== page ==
Dear Abu

by Sara Siddiqui Chansarkar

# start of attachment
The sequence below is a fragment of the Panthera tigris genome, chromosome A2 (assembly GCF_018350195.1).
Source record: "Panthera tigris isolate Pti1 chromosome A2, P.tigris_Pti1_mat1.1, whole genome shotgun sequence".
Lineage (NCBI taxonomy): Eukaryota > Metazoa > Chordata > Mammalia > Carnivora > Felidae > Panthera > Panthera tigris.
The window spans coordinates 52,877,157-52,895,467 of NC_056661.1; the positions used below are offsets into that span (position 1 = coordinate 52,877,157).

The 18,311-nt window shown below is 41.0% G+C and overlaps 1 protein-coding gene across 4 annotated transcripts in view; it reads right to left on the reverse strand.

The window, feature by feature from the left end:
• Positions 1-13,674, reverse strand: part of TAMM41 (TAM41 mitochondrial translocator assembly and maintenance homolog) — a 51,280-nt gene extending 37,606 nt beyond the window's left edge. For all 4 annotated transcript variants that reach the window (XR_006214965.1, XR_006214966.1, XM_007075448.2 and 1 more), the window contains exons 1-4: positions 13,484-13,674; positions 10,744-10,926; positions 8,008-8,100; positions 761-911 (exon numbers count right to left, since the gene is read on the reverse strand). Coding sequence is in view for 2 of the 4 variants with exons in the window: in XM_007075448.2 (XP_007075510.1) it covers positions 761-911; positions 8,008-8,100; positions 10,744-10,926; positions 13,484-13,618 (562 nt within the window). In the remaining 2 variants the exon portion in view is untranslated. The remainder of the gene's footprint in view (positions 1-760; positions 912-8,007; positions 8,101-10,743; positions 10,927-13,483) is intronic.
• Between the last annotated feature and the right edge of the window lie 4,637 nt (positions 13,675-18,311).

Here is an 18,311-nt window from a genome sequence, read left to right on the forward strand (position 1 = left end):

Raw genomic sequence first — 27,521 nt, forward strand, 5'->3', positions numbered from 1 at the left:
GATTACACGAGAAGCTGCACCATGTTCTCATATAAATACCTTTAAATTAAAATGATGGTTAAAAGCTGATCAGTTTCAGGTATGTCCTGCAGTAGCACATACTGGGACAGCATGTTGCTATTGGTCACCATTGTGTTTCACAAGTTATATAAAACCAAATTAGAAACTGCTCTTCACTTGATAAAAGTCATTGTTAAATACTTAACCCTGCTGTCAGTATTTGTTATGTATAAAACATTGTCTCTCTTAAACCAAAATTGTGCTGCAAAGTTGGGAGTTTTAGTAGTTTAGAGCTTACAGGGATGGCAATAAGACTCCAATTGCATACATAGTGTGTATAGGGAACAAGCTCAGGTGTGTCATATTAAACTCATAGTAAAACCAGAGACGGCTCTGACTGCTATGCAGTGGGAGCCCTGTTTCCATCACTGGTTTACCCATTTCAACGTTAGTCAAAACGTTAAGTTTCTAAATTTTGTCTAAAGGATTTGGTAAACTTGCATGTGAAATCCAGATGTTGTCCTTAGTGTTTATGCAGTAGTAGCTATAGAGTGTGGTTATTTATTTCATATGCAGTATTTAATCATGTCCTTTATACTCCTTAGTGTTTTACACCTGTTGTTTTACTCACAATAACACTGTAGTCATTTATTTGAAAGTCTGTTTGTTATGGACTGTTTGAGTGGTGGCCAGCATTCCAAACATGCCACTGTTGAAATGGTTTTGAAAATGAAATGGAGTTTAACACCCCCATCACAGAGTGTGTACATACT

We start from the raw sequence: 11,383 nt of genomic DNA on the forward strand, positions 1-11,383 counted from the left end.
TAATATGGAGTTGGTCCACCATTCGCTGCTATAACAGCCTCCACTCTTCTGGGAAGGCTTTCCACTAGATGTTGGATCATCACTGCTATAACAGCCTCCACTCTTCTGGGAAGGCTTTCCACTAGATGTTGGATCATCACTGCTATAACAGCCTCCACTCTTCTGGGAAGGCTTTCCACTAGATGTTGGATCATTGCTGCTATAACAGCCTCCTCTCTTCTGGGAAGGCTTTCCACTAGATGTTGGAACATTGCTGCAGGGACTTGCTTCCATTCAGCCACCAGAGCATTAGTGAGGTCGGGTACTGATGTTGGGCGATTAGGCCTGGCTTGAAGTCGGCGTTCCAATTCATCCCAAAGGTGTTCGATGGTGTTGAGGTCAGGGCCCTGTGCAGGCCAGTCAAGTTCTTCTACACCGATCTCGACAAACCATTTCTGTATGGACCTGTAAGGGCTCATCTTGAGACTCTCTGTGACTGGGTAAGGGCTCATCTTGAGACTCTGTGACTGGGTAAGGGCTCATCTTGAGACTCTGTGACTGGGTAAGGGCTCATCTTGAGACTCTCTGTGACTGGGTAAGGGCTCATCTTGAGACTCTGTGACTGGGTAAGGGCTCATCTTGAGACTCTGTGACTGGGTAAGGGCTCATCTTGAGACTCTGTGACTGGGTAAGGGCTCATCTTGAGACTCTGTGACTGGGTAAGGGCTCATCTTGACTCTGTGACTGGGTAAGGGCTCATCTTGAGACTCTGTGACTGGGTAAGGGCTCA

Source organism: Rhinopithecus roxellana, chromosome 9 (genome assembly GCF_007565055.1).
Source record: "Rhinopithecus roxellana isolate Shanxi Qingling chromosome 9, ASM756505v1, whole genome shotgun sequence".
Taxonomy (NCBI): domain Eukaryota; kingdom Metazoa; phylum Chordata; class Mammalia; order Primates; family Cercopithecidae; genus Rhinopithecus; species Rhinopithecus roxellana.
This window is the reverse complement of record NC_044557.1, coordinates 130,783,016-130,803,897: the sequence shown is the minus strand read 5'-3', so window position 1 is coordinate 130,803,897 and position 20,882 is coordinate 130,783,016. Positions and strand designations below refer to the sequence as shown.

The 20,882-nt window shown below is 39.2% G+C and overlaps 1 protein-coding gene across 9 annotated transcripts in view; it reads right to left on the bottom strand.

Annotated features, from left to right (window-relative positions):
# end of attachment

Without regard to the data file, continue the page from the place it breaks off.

When my flight lands at the Indira Gandhi International Airport, my blood does not pulse like it always does on absorbing my country’s air. Today, your breath is not mixed in my inhales. I don’t elbow past tired passengers toward the immigration counters, don’t race to the conveyors to claim my luggage, don’t rush to the phone booth to hear the frisson in your voice on hearing mine. The reward for my 22-hour journey. You always emptied the moth-filled lamp at the house entrance of the dead wings and feet, to make it shine bright for my arrival. You swept and washed the verandah, pruned the rosebush, like I was an honorable guest. You stood at the gate with a torch in your hand, shining its light on each taxi and rickshaw that appeared on the street, disappointed when they sped past you. Your next stop was the terrace to get a panoramic view of the street while Ammi cautioned you from the kitchen to watch your step on the stairs. That’s where I found you, leaning against the parapet. You shouted my name and instructions to Ammi for making chai, and hurried down the stairs to pay the cab driver, forgetting to take the change. You insisted on carrying my bag inside; I gulped at the diminishing flesh on your arm, year after year. After latching the gate shut, you kissed me on the forehead, your lips cold from being outside. Today, I don’t stop at the duty-free to buy a Toblerone for you. I pull my bag and body out of the airport toward the taxi stand, one heavy step at a time, gravity forceful, as it never was. At the house, I’ll pay the driver and ring the doorbell beside your nameplate. Ammi will not hear it the first time amid the clatter of pots and pans as she prepares dinner. I’ll press the buzzer again. She’ll peek from the window, and then emerge, wiping her hands on her tunic, and cry in my arms. — Sara Siddiqui Chansarkar is an Indian American. She was born in a middle-class family in India and will forever be indebted to her parents for educating her beyond their means. She is a Pushcart and Best of the Net nominee; her work has been published online at Spelk Fiction, Fictive Dream, Barren Magazine, and also in print anthologies like the National Flash Fiction Day collection. Her work can be found at she can be reached at twitter @PunyFingers. Artwork by: sk